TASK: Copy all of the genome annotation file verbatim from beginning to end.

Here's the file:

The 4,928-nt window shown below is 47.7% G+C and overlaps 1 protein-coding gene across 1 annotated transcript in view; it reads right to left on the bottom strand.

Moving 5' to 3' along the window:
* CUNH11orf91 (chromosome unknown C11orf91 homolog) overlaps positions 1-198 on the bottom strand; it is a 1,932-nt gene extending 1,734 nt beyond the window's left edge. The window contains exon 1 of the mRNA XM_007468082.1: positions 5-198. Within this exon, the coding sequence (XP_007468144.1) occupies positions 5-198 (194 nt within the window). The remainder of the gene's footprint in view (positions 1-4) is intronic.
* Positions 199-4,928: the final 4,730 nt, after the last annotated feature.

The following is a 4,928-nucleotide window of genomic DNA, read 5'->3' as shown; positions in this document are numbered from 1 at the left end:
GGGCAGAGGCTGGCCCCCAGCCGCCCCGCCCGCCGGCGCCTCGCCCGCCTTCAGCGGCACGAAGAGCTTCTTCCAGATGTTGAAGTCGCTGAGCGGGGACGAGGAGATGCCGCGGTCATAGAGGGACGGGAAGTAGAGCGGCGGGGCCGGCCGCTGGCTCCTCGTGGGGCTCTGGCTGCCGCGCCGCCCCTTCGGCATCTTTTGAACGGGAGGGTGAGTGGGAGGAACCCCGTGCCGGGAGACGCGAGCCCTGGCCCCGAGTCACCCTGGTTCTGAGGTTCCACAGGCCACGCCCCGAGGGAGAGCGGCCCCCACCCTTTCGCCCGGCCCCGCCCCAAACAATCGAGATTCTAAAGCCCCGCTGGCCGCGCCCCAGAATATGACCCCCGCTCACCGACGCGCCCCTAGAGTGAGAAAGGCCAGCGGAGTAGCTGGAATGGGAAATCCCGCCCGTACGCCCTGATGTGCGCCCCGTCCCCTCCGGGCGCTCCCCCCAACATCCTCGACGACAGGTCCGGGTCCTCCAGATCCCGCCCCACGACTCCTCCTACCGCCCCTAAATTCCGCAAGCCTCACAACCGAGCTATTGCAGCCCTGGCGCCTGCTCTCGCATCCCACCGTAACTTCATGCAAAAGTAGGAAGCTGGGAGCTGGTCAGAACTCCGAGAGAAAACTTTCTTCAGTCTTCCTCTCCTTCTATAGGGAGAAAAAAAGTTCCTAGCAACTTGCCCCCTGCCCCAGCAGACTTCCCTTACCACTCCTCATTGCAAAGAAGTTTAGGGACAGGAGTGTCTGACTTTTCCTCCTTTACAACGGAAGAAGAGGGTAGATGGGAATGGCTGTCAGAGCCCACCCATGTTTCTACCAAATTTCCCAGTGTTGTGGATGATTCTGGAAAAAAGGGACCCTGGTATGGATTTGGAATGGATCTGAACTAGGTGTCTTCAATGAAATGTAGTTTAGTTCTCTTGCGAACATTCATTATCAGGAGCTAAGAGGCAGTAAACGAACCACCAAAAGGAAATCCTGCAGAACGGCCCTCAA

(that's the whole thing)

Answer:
The 4,928-nt window shown below is 47.7% G+C and overlaps 1 protein-coding gene across 1 annotated transcript in view; it reads right to left on the bottom strand.

Moving 5' to 3' along the window:
* CUNH11orf91 (chromosome unknown C11orf91 homolog) overlaps positions 1-198 on the bottom strand; it is a 1,932-nt gene extending 1,734 nt beyond the window's left edge. The window contains exon 1 of the mRNA XM_007468082.1: positions 5-198. Within this exon, the coding sequence (XP_007468144.1) occupies positions 5-198 (194 nt within the window). The remainder of the gene's footprint in view (positions 1-4) is intronic.
* Positions 199-4,928: the final 4,730 nt, after the last annotated feature.

The following is a 4,928-nucleotide window of genomic DNA, read 5'->3' as shown; positions in this document are numbered from 1 at the left end:
GGGCAGAGGCTGGCCCCCAGCCGCCCCGCCCGCCGGCGCCTCGCCCGCCTTCAGCGGCACGAAGAGCTTCTTCCAGATGTTGAAGTCGCTGAGCGGGGACGAGGAGATGCCGCGGTCATAGAGGGACGGGAAGTAGAGCGGCGGGGCCGGCCGCTGGCTCCTCGTGGGGCTCTGGCTGCCGCGCCGCCCCTTCGGCATCTTTTGAACGGGAGGGTGAGTGGGAGGAACCCCGTGCCGGGAGACGCGAGCCCTGGCCCCGAGTCACCCTGGTTCTGAGGTTCCACAGGCCACGCCCCGAGGGAGAGCGGCCCCCACCCTTTCGCCCGGCCCCGCCCCAAACAATCGAGATTCTAAAGCCCCGCTGGCCGCGCCCCAGAATATGACCCCCGCTCACCGACGCGCCCCTAGAGTGAGAAAGGCCAGCGGAGTAGCTGGAATGGGAAATCCCGCCCGTACGCCCTGATGTGCGCCCCGTCCCCTCCGGGCGCTCCCCCCAACATCCTCGACGACAGGTCCGGGTCCTCCAGATCCCGCCCCACGACTCCTCCTACCGCCCCTAAATTCCGCAAGCCTCACAACCGAGCTATTGCAGCCCTGGCGCCTGCTCTCGCATCCCACCGTAACTTCATGCAAAAGTAGGAAGCTGGGAGCTGGTCAGAACTCCGAGAGAAAACTTTCTTCAGTCTTCCTCTCCTTCTATAGGGAGAAAAAAAGTTCCTAGCAACTTGCCCCCTGCCCCAGCAGACTTCCCTTACCACTCCTCATTGCAAAGAAGTTTAGGGACAGGAGTGTCTGACTTTTCCTCCTTTACAACGGAAGAAGAGGGTAGATGGGAATGGCTGTCAGAGCCCACCCATGTTTCTACCAAATTTCCCAGTGTTGTGGATGATTCTGGAAAAAAGGGACCCTGGTATGGATTTGGAATGGATCTGAACTAGGTGTCTTCAATGAAATGTAGTTTAGTTCTCTTGCGAACATTCATTATCAGGAGCTAAGAGGCAGTAAACGAACCACCAAAAGGAAATCCTGCAGAACGGCCCTCAA